Indonesia's vinyl revival
MARCEL THEE, Contributing writer
JAKARTA -- Indonesian music fans are returning to records, driven by a mix of hipster revivalism and nostalgia. The surge of interest in a format that had been abandoned to collectors has fueled the launch of new record labels and been a boon to retailers and distributors.
Last September, Stockroom Recordings quickly sold all 300 copies it pressed of the new single from rock band Seringai through preorders, even though the record was priced at 150,000 rupiah ($12.5) and one of the two songs on the record was already available as a free download. Generally, CDs by domestic artists sell for 25,000 rupiah to 50,000 rupiah.
In a similar episode, a reissue of a minialbum by rap group Homicide sold out in less than an hour. Bandung-based label Grimloc Records, whose owner Herry Sutresna was in the band, pocketed more than 150,000 rupiah from each of the 300 records it sold at 250,000 rupiah a pop. "Had we known that it would sell out that fast, we would have pressed 500 copies," Sutresna said.
Other recent releases have sold at even higher prices. Last year's debut album by alternative rock band Pandai Besi sold for 450,000 rupiah, while the latest album by garage rockers The S.I.G.I.T was priced at 400,000 rupiah. This in a country where the average monthly income is around 2 million rupiah.
"CDs and cassettes are simply not fulfilling enough," said Zaka Sandra Novian, a 22-year-old college graduate who has spent "incalculable" millions of rupiah on records. "I love music."
Artist Harlan Boer simply prioritizes. "I feel fulfilled whenever I walk past my (record) collection at home," Boer said. "I forgo a lot of other pleasures. I barely ever eat out or hang out at cafes."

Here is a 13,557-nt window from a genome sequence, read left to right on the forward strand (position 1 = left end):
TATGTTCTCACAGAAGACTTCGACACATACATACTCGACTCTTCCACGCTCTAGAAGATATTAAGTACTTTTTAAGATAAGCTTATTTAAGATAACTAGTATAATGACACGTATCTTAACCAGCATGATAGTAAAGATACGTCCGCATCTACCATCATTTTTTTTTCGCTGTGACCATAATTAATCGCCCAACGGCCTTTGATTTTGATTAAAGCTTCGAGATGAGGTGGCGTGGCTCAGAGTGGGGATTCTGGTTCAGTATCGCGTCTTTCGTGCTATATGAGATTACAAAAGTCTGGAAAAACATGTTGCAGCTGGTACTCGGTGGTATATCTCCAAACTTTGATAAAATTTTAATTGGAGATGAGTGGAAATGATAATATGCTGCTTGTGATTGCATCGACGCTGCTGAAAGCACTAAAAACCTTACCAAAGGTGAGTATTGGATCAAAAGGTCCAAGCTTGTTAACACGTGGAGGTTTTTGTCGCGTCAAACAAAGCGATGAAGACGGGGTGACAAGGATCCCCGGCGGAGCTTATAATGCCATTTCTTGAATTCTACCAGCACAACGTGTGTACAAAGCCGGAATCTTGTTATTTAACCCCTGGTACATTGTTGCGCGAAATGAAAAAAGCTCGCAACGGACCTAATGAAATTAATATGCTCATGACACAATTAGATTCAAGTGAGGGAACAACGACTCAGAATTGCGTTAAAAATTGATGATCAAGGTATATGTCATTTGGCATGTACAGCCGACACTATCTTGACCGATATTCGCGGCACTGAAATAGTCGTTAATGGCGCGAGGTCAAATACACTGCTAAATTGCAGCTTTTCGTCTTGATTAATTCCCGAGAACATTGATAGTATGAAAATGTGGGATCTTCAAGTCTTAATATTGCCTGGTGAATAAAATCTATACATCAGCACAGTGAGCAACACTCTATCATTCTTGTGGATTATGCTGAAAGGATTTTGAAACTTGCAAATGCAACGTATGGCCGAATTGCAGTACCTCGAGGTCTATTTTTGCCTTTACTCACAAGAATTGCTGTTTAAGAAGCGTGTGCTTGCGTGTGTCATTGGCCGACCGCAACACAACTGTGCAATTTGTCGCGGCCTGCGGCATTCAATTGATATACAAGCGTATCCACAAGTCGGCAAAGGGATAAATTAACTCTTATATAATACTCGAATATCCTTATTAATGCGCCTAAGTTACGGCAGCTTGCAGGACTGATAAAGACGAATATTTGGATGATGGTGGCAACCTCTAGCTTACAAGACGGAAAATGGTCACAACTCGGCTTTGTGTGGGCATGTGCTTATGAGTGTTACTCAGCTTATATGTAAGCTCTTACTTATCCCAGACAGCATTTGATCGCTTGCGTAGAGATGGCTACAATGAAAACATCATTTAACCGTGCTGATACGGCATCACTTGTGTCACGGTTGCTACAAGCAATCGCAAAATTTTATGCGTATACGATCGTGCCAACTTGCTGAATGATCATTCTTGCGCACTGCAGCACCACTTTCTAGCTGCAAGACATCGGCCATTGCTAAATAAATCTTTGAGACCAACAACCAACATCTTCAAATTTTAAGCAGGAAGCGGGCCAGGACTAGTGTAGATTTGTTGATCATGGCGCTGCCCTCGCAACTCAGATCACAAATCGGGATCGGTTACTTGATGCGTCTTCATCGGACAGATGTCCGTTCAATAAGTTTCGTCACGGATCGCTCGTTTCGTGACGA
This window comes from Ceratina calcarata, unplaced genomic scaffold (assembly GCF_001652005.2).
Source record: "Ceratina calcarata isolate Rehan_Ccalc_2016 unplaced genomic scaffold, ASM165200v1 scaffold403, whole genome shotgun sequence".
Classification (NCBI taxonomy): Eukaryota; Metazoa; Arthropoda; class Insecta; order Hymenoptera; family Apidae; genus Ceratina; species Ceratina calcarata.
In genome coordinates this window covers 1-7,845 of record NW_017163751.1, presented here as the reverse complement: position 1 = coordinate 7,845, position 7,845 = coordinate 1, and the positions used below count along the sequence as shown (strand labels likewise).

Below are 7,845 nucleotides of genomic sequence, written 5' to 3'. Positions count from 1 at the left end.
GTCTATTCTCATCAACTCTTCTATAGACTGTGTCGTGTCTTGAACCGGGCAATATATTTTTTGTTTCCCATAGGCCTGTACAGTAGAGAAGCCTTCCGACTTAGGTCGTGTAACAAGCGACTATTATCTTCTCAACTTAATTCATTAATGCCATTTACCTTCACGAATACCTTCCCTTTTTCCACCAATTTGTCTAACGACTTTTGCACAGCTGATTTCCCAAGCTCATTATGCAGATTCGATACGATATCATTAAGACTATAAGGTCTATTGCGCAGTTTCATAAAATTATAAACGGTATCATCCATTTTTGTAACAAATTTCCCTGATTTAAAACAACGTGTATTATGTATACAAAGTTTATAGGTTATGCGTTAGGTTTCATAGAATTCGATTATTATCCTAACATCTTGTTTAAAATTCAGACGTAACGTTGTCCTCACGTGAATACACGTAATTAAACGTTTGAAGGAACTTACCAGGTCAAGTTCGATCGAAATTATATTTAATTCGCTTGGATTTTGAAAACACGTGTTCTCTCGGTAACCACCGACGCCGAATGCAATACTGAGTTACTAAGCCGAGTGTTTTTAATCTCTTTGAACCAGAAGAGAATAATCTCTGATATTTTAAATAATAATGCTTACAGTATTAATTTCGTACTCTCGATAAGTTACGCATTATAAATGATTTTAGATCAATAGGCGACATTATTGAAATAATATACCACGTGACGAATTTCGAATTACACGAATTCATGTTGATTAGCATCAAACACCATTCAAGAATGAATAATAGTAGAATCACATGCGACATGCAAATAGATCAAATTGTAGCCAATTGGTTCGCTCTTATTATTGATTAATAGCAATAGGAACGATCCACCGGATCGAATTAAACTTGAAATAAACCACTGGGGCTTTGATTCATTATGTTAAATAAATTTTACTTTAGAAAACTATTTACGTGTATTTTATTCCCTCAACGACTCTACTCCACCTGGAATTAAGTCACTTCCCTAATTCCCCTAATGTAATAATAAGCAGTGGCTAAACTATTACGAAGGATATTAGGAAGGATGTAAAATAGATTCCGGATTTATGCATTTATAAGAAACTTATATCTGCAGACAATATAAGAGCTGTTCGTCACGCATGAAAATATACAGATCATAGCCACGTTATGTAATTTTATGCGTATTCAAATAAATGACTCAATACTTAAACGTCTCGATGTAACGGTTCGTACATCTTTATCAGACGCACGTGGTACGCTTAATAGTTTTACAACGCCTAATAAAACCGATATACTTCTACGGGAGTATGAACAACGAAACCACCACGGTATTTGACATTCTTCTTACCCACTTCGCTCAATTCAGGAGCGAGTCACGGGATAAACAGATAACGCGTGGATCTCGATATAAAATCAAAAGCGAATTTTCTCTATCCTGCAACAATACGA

Indonesia's vinyl revival started about a decade ago, according to Denny Sakrie, a veteran music journalist and collector. Indonesian bands picked up on the interest local music fans showed toward new and reissued foreign records and the hip image of record stores depicted in Hollywood movies such as "High Fidelity." Blogs and social media brought together scattered music fans into an online community, giving labels and bands a platform to promote themselves.
The hand-numbered pressings of many local record releases draw in customers who are afraid of missing out. Repressings are not common. "That exclusivity makes it trendy," Sakrie said.
Vinyl labels typically spend almost nothing on promotion, relying on word of mouth through social media. However, most have their records pressed in North America, as there is no longer a local record-pressing plant.
Releasing records is "a way to stand out in a scene inundated with conventional labels," said Adi Renaldi of Sonic Funeral Records. "That sense of 'coolness' that vinyl has is probably one of the biggest reasons we do this."
Though many new labels rely heavily on online sales, their growth has nonetheless spurred openings of bricks-and-mortar record stores. Newcomer Monka Magic in Jakarta is now one of the country's biggest stores focused exclusively on records. Owner Mayo Ramandho sells an average of 400 to 500 records a month, earning a profit of 80,000 rupiah to 120,000 rupiah each.
"You do the math," Ramandho said proudly. "Vinyl offers a variety of sensations. It sounds better. Vinyl smells better than a download."
Agus Susanto quit his job at a bank when he realized he was making more money selling records from his own collection via Facebook. He opened Warung Musik in the basement of the Blok M Square mall in Jakarta. Warung's success prompted several other stores to join it in the basement.
Many of these stores' customers are looking for older records. Both "oldies" from the 1960s and 1970s, such as albums by pop-rock band Koes Plus, and more recent releases such as the second album of retro-pop band White Shoes & The Couples Company, now sell for 1 million rupiah secondhand.
The interest in records has started to catch the attention of major labels and distributors. Sony Music Entertainment Indonesia in 2012 released a limited edition "best of" compilation for its successful punk act Superman Is Dead, priced at 400,000 rupiah. Demajors, a large distributor, is setting up a vinyl division and planning releases from White Shoes & The Couples Company and others.
Marcel Thee is a Jakarta-based musician and writer. He releases his music on vinyl and other formats.